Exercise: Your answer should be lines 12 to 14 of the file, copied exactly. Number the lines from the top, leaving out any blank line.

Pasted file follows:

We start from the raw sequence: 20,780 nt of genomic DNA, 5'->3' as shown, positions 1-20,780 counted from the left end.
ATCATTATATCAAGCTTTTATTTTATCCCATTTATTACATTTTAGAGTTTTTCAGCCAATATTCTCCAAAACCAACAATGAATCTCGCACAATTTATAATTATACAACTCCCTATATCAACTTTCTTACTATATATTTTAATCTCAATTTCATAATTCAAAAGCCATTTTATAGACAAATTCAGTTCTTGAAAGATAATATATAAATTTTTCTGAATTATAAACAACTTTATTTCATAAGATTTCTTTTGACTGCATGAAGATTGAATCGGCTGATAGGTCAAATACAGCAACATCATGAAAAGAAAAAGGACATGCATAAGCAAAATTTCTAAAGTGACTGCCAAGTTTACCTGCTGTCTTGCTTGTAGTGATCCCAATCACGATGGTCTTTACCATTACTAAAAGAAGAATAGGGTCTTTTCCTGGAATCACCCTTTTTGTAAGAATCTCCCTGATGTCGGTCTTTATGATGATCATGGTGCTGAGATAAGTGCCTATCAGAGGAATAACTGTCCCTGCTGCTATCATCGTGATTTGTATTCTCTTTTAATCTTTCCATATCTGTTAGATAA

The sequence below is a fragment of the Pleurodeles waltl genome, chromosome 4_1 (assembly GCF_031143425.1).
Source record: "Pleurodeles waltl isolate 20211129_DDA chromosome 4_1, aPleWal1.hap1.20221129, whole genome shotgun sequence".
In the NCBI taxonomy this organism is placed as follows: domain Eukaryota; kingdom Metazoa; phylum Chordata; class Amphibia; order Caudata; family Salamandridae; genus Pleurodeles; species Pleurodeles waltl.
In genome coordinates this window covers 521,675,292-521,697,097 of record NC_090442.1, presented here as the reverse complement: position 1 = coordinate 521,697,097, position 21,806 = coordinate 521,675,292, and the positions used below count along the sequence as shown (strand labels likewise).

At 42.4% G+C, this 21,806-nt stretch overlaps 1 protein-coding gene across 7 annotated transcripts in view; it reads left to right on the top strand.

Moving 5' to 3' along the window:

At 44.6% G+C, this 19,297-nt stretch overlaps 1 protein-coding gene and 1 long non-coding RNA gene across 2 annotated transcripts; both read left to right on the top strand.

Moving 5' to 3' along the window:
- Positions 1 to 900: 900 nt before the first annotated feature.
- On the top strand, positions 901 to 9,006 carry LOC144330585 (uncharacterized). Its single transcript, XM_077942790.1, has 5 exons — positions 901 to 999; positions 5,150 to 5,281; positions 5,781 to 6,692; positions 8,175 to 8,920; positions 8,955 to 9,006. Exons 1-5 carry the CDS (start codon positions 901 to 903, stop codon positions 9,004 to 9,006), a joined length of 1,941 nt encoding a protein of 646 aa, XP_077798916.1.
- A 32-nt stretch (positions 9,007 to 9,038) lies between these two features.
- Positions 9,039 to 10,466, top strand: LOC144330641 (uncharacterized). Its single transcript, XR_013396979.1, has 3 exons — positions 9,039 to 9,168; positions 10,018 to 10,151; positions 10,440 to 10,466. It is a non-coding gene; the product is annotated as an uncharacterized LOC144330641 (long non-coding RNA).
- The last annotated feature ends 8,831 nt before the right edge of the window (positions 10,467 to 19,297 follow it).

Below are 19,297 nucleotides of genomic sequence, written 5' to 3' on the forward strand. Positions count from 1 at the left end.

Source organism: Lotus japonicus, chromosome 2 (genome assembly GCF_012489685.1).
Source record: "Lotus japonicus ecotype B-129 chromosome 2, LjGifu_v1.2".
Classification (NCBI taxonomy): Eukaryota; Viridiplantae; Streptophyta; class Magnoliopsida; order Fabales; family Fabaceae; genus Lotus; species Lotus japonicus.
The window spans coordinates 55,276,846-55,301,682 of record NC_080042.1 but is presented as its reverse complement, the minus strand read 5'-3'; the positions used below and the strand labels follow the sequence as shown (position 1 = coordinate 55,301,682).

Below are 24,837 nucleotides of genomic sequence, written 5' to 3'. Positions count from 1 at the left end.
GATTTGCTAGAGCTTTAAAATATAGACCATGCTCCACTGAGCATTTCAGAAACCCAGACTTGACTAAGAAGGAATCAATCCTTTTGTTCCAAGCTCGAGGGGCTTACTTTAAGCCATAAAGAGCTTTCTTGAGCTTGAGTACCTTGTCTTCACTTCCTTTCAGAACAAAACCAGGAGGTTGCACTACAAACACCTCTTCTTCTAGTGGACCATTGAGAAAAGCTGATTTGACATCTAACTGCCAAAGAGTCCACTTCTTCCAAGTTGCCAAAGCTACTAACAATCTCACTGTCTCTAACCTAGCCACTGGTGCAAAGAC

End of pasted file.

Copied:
- On the top strand, positions 901 to 9,006 carry LOC144330585 (uncharacterized). Its single transcript, XM_077942790.1, has 5 exons — positions 901 to 999; positions 5,150 to 5,281; positions 5,781 to 6,692; positions 8,175 to 8,920; positions 8,955 to 9,006. Exons 1-5 carry the CDS (start codon positions 901 to 903, stop codon positions 9,004 to 9,006), a joined length of 1,941 nt encoding a protein of 646 aa, XP_077798916.1.
- A 32-nt stretch (positions 9,007 to 9,038) lies between these two features.
- Positions 9,039 to 10,466, top strand: LOC144330641 (uncharacterized). Its single transcript, XR_013396979.1, has 3 exons — positions 9,039 to 9,168; positions 10,018 to 10,151; positions 10,440 to 10,466. It is a non-coding gene; the product is annotated as an uncharacterized LOC144330641 (long non-coding RNA).